"Bait" tries hard to be two movies, a comedy and a thriller. With the former it does a good job, thanks to the efforts of leading man Jamie Foxx, but pretty much fails at the latter.
Foxx is a petty thief named Alvin Sanders. Picked up one night for burglary, he shares a cell with John Jaster (Robert Pastorelli), whose heart problems frighten him into giving Foxx some cryptic hints as to the whereabouts of a load of stolen gold.
Foxx is eager to recover it. So are the feds, and they effect a jail-yard injury that enables them to install a high-tech tracking and listening device inside Foxx's jaw, then turn him loose.
Foxx's character isn't the brightest bulb in the marquee. "They just don't let you go," his buddy protests when Foxx is mysteriously released.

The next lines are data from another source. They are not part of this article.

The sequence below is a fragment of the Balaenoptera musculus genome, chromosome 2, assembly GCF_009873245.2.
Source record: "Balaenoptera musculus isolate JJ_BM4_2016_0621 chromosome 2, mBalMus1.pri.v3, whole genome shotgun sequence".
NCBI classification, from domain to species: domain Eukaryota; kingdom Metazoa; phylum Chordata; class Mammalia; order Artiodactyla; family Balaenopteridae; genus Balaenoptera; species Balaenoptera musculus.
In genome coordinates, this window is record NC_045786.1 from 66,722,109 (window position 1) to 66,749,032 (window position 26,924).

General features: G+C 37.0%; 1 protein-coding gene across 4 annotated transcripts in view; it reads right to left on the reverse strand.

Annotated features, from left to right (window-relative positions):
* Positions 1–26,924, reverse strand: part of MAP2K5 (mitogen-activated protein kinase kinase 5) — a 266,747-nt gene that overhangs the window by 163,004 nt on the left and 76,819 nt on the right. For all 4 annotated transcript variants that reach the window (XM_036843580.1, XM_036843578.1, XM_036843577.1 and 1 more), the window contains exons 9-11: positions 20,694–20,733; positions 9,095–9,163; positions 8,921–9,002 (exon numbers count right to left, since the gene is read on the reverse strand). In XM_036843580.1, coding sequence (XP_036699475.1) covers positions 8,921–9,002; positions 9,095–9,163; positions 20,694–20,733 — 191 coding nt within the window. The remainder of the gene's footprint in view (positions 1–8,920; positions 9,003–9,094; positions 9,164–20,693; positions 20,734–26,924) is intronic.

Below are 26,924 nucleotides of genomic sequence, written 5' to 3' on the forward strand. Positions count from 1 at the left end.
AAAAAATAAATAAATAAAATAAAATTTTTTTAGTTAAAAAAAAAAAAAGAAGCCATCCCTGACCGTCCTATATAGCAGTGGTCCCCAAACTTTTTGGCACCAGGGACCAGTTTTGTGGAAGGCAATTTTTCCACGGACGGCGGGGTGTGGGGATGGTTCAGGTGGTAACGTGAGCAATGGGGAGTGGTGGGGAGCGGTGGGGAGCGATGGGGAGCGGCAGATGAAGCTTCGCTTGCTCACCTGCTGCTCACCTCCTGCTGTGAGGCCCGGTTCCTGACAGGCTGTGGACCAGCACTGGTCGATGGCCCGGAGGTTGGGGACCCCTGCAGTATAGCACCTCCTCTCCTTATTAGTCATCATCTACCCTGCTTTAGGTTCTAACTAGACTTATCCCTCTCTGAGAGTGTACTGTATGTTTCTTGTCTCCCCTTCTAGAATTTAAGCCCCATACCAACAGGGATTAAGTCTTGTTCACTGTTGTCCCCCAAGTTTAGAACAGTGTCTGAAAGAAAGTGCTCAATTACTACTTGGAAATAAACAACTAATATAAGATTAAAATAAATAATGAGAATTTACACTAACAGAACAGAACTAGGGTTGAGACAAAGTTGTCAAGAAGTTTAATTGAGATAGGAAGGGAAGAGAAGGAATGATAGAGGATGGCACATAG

Initially nonplussed, Alvin begins to get suspicious when large bundles of cash keep dropping into his lap.
When the government tracking device goes offline - and Alvin's girlfriend gets snatched by an evil brainiac - things get very real, very fast.
Foxx's Alvin, a small-time hustler with only slightly larger dreams, is a warm and likable character. Foxx is superb at presenting dumb with dignity intact. To see what happens to Alvin is the reason to sit through the movie.
The rest is fairly ridiculous. If you want a conflicted movie that doesn't know what it is, or just wish to kill a few hours, this is for you.
Otherwise, keep fishing and cut "Bait."
Starring Jamie Foxx, Kimberly Elise, Doug Hutchinson
Directed by Antoine Fuqua
Rated R (language, violence, sexuality)
Released by Warner Bros.
Running time 110 minutes
Sun score *1/2